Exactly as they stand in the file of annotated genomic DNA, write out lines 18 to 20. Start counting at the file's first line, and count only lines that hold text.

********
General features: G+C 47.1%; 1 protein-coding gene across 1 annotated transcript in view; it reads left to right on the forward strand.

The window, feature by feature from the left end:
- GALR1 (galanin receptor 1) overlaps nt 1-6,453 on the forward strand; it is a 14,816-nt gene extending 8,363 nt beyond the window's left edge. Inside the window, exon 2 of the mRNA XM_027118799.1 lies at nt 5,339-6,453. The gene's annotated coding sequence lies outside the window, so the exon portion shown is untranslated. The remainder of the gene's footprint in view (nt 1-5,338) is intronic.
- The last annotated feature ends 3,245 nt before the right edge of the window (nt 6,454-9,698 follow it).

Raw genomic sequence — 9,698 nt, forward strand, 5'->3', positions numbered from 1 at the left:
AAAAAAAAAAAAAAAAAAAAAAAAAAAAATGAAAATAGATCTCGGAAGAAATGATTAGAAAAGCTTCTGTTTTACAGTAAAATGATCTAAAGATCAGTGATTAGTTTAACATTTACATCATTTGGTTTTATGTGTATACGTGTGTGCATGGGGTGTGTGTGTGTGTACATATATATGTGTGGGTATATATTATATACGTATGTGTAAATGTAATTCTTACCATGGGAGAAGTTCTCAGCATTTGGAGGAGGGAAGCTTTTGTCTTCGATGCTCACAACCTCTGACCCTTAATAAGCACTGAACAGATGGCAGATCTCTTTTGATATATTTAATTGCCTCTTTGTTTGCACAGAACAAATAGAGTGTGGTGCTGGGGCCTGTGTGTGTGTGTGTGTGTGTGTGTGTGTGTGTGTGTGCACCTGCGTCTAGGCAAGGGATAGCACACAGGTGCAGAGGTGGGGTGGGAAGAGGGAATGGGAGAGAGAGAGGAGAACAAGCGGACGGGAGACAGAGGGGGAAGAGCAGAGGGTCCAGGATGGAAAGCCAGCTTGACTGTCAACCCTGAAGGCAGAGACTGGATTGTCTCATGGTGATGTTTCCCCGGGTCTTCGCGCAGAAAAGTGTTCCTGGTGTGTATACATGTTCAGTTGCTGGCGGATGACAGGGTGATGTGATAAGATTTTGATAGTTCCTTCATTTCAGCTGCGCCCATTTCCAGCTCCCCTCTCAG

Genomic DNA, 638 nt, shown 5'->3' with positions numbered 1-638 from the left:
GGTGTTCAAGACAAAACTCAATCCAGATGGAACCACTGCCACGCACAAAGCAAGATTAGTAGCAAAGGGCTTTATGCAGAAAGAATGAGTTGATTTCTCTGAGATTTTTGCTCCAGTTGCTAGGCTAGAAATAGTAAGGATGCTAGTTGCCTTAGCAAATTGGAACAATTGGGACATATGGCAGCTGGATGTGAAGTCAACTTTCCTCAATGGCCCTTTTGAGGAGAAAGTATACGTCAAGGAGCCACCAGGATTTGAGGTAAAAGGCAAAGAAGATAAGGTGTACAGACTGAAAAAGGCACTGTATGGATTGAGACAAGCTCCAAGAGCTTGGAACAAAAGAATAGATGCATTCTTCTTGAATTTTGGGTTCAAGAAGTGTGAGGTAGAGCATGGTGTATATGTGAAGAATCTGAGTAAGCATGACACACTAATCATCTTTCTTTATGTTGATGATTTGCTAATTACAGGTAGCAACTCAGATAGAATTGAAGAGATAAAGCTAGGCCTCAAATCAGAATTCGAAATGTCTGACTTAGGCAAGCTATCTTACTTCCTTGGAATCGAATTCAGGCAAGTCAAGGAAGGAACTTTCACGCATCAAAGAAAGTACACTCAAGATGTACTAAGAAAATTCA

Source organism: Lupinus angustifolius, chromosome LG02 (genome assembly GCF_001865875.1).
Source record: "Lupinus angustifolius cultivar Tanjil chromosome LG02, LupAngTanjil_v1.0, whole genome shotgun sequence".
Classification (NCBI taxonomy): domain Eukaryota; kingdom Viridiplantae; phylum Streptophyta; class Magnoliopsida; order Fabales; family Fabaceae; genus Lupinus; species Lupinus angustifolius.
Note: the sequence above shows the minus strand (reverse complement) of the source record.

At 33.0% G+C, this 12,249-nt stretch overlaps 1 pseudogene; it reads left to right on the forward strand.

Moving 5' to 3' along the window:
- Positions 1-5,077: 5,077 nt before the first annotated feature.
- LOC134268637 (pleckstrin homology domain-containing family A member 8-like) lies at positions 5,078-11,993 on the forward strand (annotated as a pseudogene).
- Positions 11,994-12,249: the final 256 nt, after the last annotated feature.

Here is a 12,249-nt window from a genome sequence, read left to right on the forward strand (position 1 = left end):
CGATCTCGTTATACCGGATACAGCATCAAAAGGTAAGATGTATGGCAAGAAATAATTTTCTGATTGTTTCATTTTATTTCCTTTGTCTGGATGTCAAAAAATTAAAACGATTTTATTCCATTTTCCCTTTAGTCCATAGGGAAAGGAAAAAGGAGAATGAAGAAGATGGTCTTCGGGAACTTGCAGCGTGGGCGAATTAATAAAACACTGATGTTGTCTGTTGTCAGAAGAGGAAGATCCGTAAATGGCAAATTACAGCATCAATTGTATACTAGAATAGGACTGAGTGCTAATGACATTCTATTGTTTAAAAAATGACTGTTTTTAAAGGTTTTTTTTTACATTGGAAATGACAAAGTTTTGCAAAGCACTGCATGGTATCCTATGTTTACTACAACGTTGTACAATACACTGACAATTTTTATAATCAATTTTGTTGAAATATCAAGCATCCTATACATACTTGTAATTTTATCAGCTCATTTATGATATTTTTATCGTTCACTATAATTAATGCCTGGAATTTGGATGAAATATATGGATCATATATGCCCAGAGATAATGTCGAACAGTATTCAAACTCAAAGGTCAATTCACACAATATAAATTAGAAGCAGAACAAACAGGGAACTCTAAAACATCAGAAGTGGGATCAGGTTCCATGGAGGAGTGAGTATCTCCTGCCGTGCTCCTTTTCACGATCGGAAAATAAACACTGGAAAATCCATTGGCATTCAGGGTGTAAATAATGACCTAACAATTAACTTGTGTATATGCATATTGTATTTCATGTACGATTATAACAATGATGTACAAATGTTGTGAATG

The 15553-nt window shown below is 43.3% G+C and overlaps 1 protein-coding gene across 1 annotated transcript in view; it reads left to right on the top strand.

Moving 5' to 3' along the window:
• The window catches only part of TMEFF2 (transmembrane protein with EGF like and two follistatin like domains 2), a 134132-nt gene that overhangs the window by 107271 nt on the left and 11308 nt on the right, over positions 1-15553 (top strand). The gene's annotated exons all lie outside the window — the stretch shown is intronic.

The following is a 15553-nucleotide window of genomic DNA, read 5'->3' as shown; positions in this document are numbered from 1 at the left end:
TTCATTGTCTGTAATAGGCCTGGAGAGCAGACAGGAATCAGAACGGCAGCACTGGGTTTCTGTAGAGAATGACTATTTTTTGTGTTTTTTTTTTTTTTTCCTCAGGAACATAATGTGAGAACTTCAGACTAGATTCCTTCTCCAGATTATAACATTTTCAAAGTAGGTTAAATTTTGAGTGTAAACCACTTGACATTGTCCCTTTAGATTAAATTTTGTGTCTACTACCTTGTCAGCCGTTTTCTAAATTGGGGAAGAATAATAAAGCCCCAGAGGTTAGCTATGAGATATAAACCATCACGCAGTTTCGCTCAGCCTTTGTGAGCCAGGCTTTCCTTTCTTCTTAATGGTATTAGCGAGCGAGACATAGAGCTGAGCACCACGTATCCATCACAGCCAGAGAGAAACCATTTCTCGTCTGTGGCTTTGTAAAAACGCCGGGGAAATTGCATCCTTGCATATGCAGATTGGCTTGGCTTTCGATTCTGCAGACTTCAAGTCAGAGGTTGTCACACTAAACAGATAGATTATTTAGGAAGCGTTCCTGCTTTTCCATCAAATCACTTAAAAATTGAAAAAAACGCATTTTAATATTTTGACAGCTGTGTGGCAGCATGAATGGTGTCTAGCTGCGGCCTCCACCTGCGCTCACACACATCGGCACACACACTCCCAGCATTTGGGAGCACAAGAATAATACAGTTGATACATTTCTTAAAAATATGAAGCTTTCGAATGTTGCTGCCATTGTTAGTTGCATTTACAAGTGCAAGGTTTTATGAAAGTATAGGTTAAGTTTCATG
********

Here is a 12,249-nt window from a genome sequence, read left to right on the forward strand (position 1 = left end):
CGATCTCGTTATACCGGATACAGCATCAAAAGGTAAGATGTATGGCAAGAAATAATTTTCTGATTGTTTCATTTTATTTCCTTTGTCTGGATGTCAAAAAATTAAAACGATTTTATTCCATTTTCCCTTTAGTCCATAGGGAAAGGAAAAAGGAGAATGAAGAAGATGGTCTTCGGGAACTTGCAGCGTGGGCGAATTAATAAAACACTGATGTTGTCTGTTGTCAGAAGAGGAAGATCCGTAAATGGCAAATTACAGCATCAATTGTATACTAGAATAGGACTGAGTGCTAATGACATTCTATTGTTTAAAAAATGACTGTTTTTAAAGGTTTTTTTTTACATTGGAAATGACAAAGTTTTGCAAAGCACTGCATGGTATCCTATGTTTACTACAACGTTGTACAATACACTGACAATTTTTATAATCAATTTTGTTGAAATATCAAGCATCCTATACATACTTGTAATTTTATCAGCTCATTTATGATATTTTTATCGTTCACTATAATTAATGCCTGGAATTTGGATGAAATATATGGATCATATATGCCCAGAGATAATGTCGAACAGTATTCAAACTCAAAGGTCAATTCACACAATATAAATTAGAAGCAGAACAAACAGGGAACTCTAAAACATCAGAAGTGGGATCAGGTTCCATGGAGGAGTGAGTATCTCCTGCCGTGCTCCTTTTCACGATCGGAAAATAAACACTGGAAAATCCATTGGCATTCAGGGTGTAAATAATGACCTAACAATTAACTTGTGTATATGCATATTGTATTTCATGTACGATTATAACAATGATGTACAAATGTTGTGAATG

The 15553-nt window shown below is 43.3% G+C and overlaps 1 protein-coding gene across 1 annotated transcript in view; it reads left to right on the top strand.